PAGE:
The Gängeviertel were home to the city’s poor and therefore a hot spot for its labor movement. Already in 1863 the Allgemeine Deutsche Arbeiterverein (German Labor Association) constituted itself in Tütge’s Etablissement on the Valentinskamp around the corner. During the time of anti-socialist laws (1878 – 1890) no official gatherings of the Social Democrats could take place. However, organizing and mobilization continued in the Gängeviertel. Consequentially, the end of the party prohibition in 1890 was celebrated at Tütge’s as well. Shortly after, the Social Democrats won the mandates for the Reichstag in all of Hamburg and Altona. In 1897, the SPD also held its annual convention at the Etablissement, which in 1923 became the headquarters of the communist party and its newspaper the “Hamburger Volkszeitung”.
Also in 1890, the grievances of the proletarians in Hamburg erupted for the first time. The decade before had seen an unprecedented upsurge in organizational activity to 30,000 union members, while prices and rents had increased steadily, especially due to the eviction of thousands of workers from the southern Gängeviertel. The political situation became even more tense, when the Second International declared at its 1889 Paris congress that the First of May 1890 was to be a labor holiday in commemoration of the martyrs of the Chicago Haymarket and in favor of the Eight-Hour-Day. Hamburg’s workers abstained from work in masses and the factory owners reacted with a massive lockout that affected roughly 20,000 workers in the next couple of days. The organized attack of employers and the state on organized labor was an attempt to crush the relatively young and inexperienced unions and became the reason for the Steinstraßen riots, where thousands of workers and inhabitants of the Altstadt-Gängeviertel fought the police in the streets for several days.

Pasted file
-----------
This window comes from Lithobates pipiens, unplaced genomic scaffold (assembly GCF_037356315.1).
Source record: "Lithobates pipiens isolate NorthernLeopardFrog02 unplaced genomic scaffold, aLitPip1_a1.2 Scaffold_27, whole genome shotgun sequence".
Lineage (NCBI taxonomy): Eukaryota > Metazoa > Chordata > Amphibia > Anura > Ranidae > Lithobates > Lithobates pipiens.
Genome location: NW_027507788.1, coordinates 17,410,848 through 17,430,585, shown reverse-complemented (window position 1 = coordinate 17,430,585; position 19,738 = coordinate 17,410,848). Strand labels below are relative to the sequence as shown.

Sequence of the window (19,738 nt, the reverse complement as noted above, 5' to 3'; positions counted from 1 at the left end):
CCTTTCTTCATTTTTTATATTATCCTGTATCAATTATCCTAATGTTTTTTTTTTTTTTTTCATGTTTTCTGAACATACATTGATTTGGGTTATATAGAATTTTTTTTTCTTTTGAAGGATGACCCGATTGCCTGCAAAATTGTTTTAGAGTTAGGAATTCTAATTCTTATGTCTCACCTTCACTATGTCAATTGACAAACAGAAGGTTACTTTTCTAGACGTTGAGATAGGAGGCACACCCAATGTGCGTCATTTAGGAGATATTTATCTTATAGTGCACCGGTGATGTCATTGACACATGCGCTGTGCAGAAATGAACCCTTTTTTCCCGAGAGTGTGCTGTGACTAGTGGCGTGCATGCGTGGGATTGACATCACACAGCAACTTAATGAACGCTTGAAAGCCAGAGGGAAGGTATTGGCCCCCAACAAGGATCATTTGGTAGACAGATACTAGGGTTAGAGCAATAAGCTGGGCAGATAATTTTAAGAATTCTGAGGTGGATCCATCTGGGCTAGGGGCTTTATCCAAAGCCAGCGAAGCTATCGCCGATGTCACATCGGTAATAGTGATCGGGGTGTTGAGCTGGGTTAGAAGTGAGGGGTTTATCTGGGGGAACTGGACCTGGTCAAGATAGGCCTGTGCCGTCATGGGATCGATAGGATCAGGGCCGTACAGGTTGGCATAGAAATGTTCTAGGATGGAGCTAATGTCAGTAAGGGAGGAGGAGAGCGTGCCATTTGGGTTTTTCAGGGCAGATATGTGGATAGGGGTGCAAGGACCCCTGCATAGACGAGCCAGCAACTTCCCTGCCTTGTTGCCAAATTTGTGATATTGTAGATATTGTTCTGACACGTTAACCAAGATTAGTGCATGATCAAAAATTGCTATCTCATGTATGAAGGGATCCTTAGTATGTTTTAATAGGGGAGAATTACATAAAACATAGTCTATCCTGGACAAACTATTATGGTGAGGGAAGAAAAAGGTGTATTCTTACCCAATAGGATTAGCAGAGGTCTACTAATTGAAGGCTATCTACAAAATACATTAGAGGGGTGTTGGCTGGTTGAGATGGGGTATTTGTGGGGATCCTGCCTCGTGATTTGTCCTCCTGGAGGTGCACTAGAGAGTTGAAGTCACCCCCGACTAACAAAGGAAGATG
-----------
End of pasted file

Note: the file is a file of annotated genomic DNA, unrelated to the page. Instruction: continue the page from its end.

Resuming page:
Also in the following years, the Gängeviertel remained a center of civil unrest: in the winter of 1986-87 the strike of the harbor workers – the biggest labor dispute within the German Empire – with more than 17,000 participants shook the neighborhoods and the entire city. After the final and total defeat of the workers in February 1987, the Neustadt became the scene for especially violent clashes with the police. Again during the so called “Wahlrechtsraub” (literally “voting rights theft”), an alteration of the voting laws in favor of the city’s rich in 1906, the inhabitants of the Gängeviertel reacted with violent mass resistance. In all cases, neither the excessive police brutality during these events, nor the legislative attacks on its parties, could impede the progress of the movement in the so-called “Capital of Socialism”.
On the eve of World War I the moderate reformist Social Democratic Party and union bureaucracy had estranged itself from the more militant and activist parts of the movement, especially among the harbor and metal workers. The so called “Burgfrieden” (truce) during the war lasted until 1917, when the USPD left the mainstream SPD. Already in 1916, hunger revolts had become a common feature of urban life accompanied by an endless series of smaller strikes that culminated in the January-strike of 1918, in which 30,000 workers participated. The wave of strikes was a harbinger of the November Revolution that hit the city on the 5 th of November 1918. It took the mainstream Social Democrats until March 1919 to regain control over the city from the councils of workers and soldiers. In the Weimar Republic, the Gängeviertel became a stronghold of the communist movement and therefore a target of raids, cleansings and demolitions during the Third Reich. Today, the red brick architecture in the Kornträger- and Rademachergang marks the biggest redevelopment area of the Nazis in Hamburg’s inner city, which was the counter-project to the chaotic and subversive Gängeviertel.
Apart from its newspapers and organizations, labor bars and venues were of vital importance to the labor movement. They served as social hubs, were the political discourse and the social network of the urban poor was constituted. Especially the Caffamacherreihe was a center of proletarian life, with more than 16 bars in total. Up until today, it’s possible to visit a former labor bar here: the Jupi Bar.